When the means of the 3 points are the same, all six patterns are equally likely. In this case, the double up and double down patterns should occur 1/3 the time and the reversal patterns should occur 2/3 of the time. The pattern test involves counting the number of times the double up/down patterns occur. This count is slightly biased when the mean shifts or there is an outlier. However the bias is small and easily compensated for making this count useful for distinguishing between mean-shift and autoregressive data. If this count is significantly greater than a third the number of values, the data is autoregressive with positive correlation. If this count is significantly less than a third, the data is autoregressive with negative correlation. Otherwise the mean-shift model fits the observed data.
Figure 4: Six Patterns for Three Consecutive Points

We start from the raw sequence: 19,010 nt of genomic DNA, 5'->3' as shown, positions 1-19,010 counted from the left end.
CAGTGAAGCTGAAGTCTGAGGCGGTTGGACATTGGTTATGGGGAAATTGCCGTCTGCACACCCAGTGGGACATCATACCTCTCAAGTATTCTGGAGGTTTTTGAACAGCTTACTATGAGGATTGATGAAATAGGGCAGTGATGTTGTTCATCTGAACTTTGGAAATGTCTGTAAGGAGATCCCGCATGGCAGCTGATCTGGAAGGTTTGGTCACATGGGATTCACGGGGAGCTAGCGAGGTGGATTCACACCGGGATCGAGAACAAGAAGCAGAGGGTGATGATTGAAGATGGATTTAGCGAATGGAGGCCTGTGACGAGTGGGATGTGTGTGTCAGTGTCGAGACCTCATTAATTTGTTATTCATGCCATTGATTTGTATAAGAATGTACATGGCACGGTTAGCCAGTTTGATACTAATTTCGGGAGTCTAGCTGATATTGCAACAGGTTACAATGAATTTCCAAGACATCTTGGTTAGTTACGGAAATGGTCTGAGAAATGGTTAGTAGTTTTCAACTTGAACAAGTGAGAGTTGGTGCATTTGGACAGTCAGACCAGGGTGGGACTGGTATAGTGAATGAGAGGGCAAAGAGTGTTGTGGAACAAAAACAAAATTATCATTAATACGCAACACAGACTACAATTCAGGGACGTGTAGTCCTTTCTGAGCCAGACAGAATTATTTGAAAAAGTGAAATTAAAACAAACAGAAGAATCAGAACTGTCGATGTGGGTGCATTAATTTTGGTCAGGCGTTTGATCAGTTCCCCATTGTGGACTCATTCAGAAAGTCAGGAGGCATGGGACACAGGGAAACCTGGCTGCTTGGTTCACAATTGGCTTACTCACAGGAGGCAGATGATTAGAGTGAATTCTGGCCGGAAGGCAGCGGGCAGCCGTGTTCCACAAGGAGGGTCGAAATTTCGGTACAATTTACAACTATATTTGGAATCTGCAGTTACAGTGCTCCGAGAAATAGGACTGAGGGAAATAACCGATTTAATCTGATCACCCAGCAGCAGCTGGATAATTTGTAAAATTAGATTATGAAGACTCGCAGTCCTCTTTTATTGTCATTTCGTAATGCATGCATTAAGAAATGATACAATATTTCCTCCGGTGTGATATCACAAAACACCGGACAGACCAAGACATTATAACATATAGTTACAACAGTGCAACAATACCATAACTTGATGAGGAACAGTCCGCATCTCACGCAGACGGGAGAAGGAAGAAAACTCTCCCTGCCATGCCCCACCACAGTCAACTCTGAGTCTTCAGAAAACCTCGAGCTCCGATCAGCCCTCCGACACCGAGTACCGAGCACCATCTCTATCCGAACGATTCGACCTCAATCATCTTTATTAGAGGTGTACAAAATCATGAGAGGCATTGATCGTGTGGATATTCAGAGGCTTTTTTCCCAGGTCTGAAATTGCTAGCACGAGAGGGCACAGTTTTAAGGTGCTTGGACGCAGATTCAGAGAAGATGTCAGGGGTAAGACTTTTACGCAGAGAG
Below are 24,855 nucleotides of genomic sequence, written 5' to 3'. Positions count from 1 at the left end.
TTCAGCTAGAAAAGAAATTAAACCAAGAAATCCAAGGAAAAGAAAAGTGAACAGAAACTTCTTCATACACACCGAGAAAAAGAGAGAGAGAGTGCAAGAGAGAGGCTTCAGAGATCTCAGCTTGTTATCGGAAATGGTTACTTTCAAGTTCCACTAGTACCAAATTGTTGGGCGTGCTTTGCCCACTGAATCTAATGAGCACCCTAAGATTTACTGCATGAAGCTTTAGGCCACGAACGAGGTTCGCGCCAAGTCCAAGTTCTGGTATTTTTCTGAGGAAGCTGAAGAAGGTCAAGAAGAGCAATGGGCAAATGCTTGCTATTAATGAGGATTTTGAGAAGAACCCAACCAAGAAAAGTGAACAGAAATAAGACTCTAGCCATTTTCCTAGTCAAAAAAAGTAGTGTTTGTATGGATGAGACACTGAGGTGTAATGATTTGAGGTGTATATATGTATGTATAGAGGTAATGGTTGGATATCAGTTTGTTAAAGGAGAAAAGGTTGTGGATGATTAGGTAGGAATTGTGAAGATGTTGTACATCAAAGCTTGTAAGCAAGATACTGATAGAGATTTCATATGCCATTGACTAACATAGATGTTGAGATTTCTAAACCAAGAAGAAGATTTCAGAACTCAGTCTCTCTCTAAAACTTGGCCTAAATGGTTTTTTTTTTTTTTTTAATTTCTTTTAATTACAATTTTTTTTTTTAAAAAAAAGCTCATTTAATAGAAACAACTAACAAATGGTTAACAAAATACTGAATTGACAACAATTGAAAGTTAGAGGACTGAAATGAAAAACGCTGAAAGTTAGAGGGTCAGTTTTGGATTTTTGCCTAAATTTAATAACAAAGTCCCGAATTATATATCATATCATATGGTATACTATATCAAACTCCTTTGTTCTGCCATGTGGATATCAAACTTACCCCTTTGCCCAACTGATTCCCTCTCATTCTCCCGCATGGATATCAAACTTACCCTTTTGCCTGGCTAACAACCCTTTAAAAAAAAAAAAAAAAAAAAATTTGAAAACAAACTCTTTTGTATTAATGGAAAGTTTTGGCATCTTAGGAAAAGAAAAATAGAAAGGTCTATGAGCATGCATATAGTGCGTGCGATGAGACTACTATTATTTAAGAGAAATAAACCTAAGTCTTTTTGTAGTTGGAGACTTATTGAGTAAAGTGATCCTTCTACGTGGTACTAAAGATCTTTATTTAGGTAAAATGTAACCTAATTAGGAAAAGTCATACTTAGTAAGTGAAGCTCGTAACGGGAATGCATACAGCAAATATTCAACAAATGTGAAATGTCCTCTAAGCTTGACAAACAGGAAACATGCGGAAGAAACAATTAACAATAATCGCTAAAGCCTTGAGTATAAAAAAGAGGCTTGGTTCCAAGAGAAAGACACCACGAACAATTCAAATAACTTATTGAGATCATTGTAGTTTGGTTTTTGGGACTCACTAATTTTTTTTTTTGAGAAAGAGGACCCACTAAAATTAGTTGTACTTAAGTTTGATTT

Table 1 gives critical values for S for a 2-sided test with a=0.05 for n between 10 and 200. If S £ s_{lower}, the data is autocorrelated with negative correlation. If S ³ s_{upper}, the data is autocorrelated with positive correlation. Otherwise, the data is consistent with the mean-shift model. These critical values and the approximations given below are all based on the assumption that the number of shifts and outliers is less than 1 per 20 data points. This assumption should rarely restrict the use of this procedure.
Table 1: Two-Sided Critical Values for S = Number of Double Up/Down Patterns (a=0.05)